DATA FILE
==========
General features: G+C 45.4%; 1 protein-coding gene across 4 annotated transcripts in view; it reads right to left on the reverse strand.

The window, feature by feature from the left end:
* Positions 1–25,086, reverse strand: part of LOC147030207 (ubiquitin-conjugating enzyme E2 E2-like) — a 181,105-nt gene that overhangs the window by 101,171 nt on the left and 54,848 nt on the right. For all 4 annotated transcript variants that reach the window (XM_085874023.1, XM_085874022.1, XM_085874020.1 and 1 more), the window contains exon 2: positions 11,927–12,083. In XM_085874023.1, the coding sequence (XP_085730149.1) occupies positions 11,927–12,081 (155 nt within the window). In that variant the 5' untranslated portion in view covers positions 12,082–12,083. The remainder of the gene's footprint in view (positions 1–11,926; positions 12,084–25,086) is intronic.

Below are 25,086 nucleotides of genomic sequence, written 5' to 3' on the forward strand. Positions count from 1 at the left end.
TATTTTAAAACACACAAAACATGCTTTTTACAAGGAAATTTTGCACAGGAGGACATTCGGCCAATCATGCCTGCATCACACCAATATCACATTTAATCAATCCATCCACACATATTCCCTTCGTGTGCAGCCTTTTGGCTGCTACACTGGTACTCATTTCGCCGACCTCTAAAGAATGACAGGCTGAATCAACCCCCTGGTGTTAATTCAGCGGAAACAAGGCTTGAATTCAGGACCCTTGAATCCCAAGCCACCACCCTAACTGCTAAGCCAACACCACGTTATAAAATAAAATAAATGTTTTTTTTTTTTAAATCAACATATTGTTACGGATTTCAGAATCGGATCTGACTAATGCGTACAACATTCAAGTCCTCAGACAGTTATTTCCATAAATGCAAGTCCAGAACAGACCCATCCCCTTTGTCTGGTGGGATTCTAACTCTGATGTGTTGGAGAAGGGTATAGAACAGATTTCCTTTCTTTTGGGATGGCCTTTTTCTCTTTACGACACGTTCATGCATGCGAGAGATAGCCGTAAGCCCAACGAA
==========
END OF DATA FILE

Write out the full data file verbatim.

General features: G+C 45.4%; 1 protein-coding gene across 4 annotated transcripts in view; it reads right to left on the reverse strand.

The window, feature by feature from the left end:
* Positions 1–25,086, reverse strand: part of LOC147030207 (ubiquitin-conjugating enzyme E2 E2-like) — a 181,105-nt gene that overhangs the window by 101,171 nt on the left and 54,848 nt on the right. For all 4 annotated transcript variants that reach the window (XM_085874023.1, XM_085874022.1, XM_085874020.1 and 1 more), the window contains exon 2: positions 11,927–12,083. In XM_085874023.1, the coding sequence (XP_085730149.1) occupies positions 11,927–12,081 (155 nt within the window). In that variant the 5' untranslated portion in view covers positions 12,082–12,083. The remainder of the gene's footprint in view (positions 1–11,926; positions 12,084–25,086) is intronic.

Below are 25,086 nucleotides of genomic sequence, written 5' to 3' on the forward strand. Positions count from 1 at the left end.
TATTTTAAAACACACAAAACATGCTTTTTACAAGGAAATTTTGCACAGGAGGACATTCGGCCAATCATGCCTGCATCACACCAATATCACATTTAATCAATCCATCCACACATATTCCCTTCGTGTGCAGCCTTTTGGCTGCTACACTGGTACTCATTTCGCCGACCTCTAAAGAATGACAGGCTGAATCAACCCCCTGGTGTTAATTCAGCGGAAACAAGGCTTGAATTCAGGACCCTTGAATCCCAAGCCACCACCCTAACTGCTAAGCCAACACCACGTTATAAAATAAAATAAATGTTTTTTTTTTTTAAATCAACATATTGTTACGGATTTCAGAATCGGATCTGACTAATGCGTACAACATTCAAGTCCTCAGACAGTTATTTCCATAAATGCAAGTCCAGAACAGACCCATCCCCTTTGTCTGGTGGGATTCTAACTCTGATGTGTTGGAGAAGGGTATAGAACAGATTTCCTTTCTTTTGGGATGGCCTTTTTCTCTTTACGACACGTTCATGCATGCGAGAGATAGCCGTAAGCCCAACGAA